When the Seattle Mariners sent Michael Pineda to the New York Yankees in a four-player deal that netted promising young slugger Jesus Montero it appeared to be a win-win trade based on each club’s respective needs. The Yankees were in dire need of some, preferably young, pitching depth, and the Mariners were struggling to acquire and develop hitters. Many people around baseball, executives and writers alike, lauded both clubs for the deal since players held superstar potential. Fast forward two-and-a-half years later and the M’s are stuck in a difficult position: what should they do with Montero?
The 24-year old has had two brief stints with the major league club so far in 2014 and in 17 plate appearances he’s managed four hits including one home run. Montero has actually put together a decent season during his time in Triple-A as he holds a .310/.374/.541 slash line with 15 home runs and a 133 wRC+ across 342 plate appearances. That stat package is a lot more indicative of what Seattle was hoping they were getting when they acquired the former catcher.
Back in 2012, Montero’s first full major league season, he actually didn’t fare too badly with a .685 OPS in 553 plate appearances. By contrast, Justin Smoak had a .654 OPS that year and so far in 2014 he has a .630 OPS in 262 plate appearances for the M’s. Obviously it wasn’t the breakout campaign the club was hoping for from Montero, but he did manage a 132 wRC+ against left-handed pitching and played in 56 games at catcher. One of the biggest concerns for the right-hander at the time of his acquisition was where he would play. His bat was never in question and he was described as a pure hitter by many, but there was plenty of doubt surrounding whether or not he would last at catcher and a move to first base seemed inevitable — if a permanent move to designated hitter wasn’t already in the works.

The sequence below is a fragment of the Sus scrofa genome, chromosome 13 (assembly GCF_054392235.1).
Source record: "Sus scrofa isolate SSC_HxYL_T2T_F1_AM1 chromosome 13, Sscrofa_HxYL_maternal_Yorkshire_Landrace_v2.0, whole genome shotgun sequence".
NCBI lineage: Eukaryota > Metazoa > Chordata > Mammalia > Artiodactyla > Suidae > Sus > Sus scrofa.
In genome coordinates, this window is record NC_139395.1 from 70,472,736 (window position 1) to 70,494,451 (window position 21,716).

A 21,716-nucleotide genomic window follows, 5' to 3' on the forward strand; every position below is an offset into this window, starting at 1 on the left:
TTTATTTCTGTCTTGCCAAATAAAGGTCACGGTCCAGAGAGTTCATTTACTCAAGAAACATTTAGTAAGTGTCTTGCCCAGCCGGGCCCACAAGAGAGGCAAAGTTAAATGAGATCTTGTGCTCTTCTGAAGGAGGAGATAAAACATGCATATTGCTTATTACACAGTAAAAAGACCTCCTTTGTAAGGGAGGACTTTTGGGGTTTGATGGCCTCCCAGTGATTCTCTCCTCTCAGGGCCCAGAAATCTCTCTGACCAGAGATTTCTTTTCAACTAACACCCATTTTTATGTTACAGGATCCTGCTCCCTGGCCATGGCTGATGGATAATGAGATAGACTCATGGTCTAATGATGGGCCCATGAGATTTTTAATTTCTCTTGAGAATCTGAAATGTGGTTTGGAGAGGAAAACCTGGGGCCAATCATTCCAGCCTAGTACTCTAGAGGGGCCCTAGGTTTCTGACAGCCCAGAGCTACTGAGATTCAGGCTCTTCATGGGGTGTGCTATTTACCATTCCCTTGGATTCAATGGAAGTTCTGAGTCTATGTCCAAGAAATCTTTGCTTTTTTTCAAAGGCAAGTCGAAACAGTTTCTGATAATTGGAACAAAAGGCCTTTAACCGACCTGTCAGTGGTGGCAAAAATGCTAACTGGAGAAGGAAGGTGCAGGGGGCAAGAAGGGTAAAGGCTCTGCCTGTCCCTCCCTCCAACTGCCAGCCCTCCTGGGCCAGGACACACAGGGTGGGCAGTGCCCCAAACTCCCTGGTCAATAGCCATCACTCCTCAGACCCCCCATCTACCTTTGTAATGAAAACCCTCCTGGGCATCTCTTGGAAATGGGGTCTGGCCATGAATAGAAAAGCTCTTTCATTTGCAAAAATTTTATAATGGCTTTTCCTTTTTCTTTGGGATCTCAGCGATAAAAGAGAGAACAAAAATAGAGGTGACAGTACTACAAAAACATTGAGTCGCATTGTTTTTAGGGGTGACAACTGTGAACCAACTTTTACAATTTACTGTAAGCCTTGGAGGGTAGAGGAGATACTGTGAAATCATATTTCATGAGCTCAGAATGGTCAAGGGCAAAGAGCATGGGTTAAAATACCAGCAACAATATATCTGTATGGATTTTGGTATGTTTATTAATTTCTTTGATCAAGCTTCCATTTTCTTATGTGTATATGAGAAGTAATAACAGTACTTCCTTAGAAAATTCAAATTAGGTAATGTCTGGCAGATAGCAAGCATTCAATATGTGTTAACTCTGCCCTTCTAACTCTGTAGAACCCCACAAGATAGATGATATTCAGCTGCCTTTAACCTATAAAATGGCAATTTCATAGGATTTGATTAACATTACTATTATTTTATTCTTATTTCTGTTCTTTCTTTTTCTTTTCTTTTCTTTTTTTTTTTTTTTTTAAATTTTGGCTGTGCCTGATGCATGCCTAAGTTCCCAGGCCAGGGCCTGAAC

Montero’s 2013 was one to forget between the PED-suspension and suffering a torn meniscus in his left knee as there’s little doubt his development was significantly stalled. He then spent the offseason “eating”, in his own words, and left a poor taste in the mouth of many within the organization upon his arrival to Spring Training this year as his work ethic and desire to play the game were in serious question. Often times laziness and a bad attitude are a lethal combination for a player no matter the talent level. Whether he was over-frustrated with himself after the disaster that was 2013 or the steroids were a significant part of his success prior to that season remain to be seen. The same goes for his future in the Mariners organization.
[pullquote]Montero was signed as an amateur free agent out of Venezuela by the New York Yankees on October 17, 2006.[/pullquote]
It’s no secret that Seattle is in dire need of some offensive help and after losing the first two games of a four-game set with the Baltimore Orioles with just a single run scored, that need was underlined again. The armchair general managers of the M’s have been calling for the club to designate Corey Hart for assignment, who has had his own share of struggles this year, and call up Montero to fill his spot for some time now. Of course it’s not quite that simple considering that Hart is still owed a couple million dollars on the year and it’s not clear that Montero would actually be an upgrade on the veteran. Though many are of the opinion that anything would be an upgrade at this point.